By Mary Lundgren, PT, Orange City Area Health System Physical & Occupational Therapy
Parkinson’s disease is a movement disorder that affects up to an estimated one million people in America and more than 10 million people worldwide (American Parkinson Disease Association, 2019). Chances are that you know someone with Parkinson’s or you yourself are affected by this disease. Let’s learn more about it.
Parkinson’s is considered a progressive disease with symptoms typically starting gradually, being barely noticeable and then becoming worse and more noticeable overtime. It is a disease that can affect how well we can do the things that we do every day-walking, talking, getting dressed, eating and writing. It can be very frustrating to people who find it difficult, and getting more difficult, to do the things that they used to do and want to do.
The signs and symptoms of Parkinson’s disease are not the same for everyone but do have certain tendencies that point to it. Most people who develop Parkinson’s disease usually begin to see symptoms/signs after the age of 50. There is a small percentage that it can affect at an earlier age and is then called Early Onset Parkinson’s disease. The motor symptoms usually seen in Parkinson’s disease include tremor(shaking), bradykinesia(slowness of movement), rigid muscles (stiffness), impaired posture and balance (stooped posture and increased tendency to fall), decreased automatic movements (things that we do without thinking about them-smiling, blinking, swinging your arms when you walk), talking (speech may be softer, slurred and hesitant) and writing (hard to write and writing may appear small and not able to be read as well).
People with Parkinson’s tend to become more inactive and embarrassed about how they move. They tend to withdraw from social situations where others may notice their symptoms.
The cause of Parkinson’s disease is unknown. There is evidence that genetics, the environment or combination of both play a role in causing Parkinson’s. Parkinson’s is a movement disorder that affects how a person moves. Our bodies move by getting signals from our brain. In Parkinson’s, cell loss in the brain, is in a very specific region, that produces the neurotransmitter dopamine. Dopamine allows our nerves to communicate and helps to regulate movement so that when we move, we can move well. It does this automatically without us thinking too much about it. In Parkinson’s disease, movements become more hesitant and slow. It is harder to get started moving and harder to stop.
There is no cure (yet) for Parkinson’s disease. There are treatments that can assist in management of Parkinson’s disease. A combination of medication and therapies (physical, occupational and speech therapy) has been effective in assisting those with Parkinson’s. Surgical options may also assist a certain subset of those with Parkinson’s. Previously therapies were not often recommended until the later stages of Parkinson’s when symptoms were more noted or that additional problems had occurred such as a hip fracture from a fall or aspiration problems due to swallowing difficulties. Research has now shown that early intervention is beneficial in helping to improve motor performance and potentially slow the progression of the motor symptoms. Healthcare professionals can suggest and help educate on lifestyle changes that can assist in management of Parkinson’s disease. Recommendations can be given regarding a healthy diet and proper exercise program to include fitness training, strengthening and flexibility, and gait and balance training. The therapist can assist in determining what is best for you. Exercise can be beneficial for not only the physical well-being but also the psychological aspect that those affected by Parkinson’s disease are doing something about their disease. Exercise programs that target those with Parkinson’s include biking, swimming, dancing and even boxing. One program available for Parkinson’s disease is offered at Orange City Area Health System. It is the LSVT BIG and LSVT LOUD program. A team of physical, occupational and speech therapists work together to educate and instruct on exercises, life style changes and strategies that can assist in the management of Parkinson’s symptoms.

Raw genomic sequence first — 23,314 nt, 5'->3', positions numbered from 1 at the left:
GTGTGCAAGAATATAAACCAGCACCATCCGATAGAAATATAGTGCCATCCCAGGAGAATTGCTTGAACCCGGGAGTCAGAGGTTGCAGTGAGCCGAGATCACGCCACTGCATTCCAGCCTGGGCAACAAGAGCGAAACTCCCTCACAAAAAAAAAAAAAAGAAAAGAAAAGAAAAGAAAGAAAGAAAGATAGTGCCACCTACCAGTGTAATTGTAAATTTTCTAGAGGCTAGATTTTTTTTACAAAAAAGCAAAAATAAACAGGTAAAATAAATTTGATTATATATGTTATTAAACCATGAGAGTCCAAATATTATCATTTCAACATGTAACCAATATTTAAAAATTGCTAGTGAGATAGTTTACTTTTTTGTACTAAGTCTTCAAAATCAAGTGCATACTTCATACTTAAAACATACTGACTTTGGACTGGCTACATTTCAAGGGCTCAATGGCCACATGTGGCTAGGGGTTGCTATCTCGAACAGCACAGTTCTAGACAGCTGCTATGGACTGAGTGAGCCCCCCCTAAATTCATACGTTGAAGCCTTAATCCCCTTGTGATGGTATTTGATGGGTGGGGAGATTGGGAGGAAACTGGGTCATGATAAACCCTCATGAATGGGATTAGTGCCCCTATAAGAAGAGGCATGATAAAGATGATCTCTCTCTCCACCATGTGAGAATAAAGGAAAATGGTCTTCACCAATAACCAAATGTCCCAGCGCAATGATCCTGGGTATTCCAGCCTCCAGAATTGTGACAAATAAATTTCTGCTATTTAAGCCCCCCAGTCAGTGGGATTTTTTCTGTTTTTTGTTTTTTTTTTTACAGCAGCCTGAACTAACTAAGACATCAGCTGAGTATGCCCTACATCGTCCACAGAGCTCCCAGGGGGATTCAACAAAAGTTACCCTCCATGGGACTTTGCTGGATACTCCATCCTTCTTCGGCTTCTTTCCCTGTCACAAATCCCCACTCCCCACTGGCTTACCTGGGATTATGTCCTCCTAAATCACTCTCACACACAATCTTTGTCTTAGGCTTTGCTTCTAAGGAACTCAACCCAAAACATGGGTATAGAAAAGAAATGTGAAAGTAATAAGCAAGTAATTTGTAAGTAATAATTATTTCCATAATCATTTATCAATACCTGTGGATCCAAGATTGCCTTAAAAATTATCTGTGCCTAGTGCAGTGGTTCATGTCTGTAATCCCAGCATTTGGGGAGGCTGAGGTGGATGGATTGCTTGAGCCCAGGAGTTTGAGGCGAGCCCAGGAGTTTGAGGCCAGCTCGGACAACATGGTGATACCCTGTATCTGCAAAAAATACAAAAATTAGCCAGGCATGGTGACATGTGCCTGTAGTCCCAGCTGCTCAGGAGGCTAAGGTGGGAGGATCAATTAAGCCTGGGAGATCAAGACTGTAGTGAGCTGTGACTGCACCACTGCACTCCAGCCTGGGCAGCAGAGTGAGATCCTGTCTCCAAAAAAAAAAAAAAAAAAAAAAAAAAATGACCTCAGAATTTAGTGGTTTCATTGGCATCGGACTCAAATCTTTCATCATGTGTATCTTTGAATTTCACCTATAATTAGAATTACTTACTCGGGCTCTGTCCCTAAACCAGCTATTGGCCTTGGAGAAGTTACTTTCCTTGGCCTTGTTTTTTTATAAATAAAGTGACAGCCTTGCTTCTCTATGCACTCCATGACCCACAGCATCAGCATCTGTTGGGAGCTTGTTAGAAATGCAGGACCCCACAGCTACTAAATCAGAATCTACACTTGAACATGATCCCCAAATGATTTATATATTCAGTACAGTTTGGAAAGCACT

A big key to Parkinson’s management is to keep moving and do it consistently-every day.
Helpful information can also be found through the American Parkinson’s Disease Association and the Parkinson’s Foundation and their websites.
Sources: American Parkinson ’s disease Foundation, Mayo Clinic, LSVT Global
Orange City Area Health System offers the LSVT BIG Parkinson’s program from three certified clinicians including two occupational therapists (Stacy and Christin) and one physical therapist, Mary Lundgren PT. This program is directed towards those with Parkinson’s disease and aims to improve motor movement, which ultimately improves daily living tasks and mobility. The program is coordinated between both an occupational therapist and a physical therapist in order to provide a comprehensive approach to address and improve limitations and maximize overall function. LSVT LOUD, which addresses the speech motor system, is also available at Orange City Area Health System through a certified speech therapist, Billi Swanson, CCC-SLP.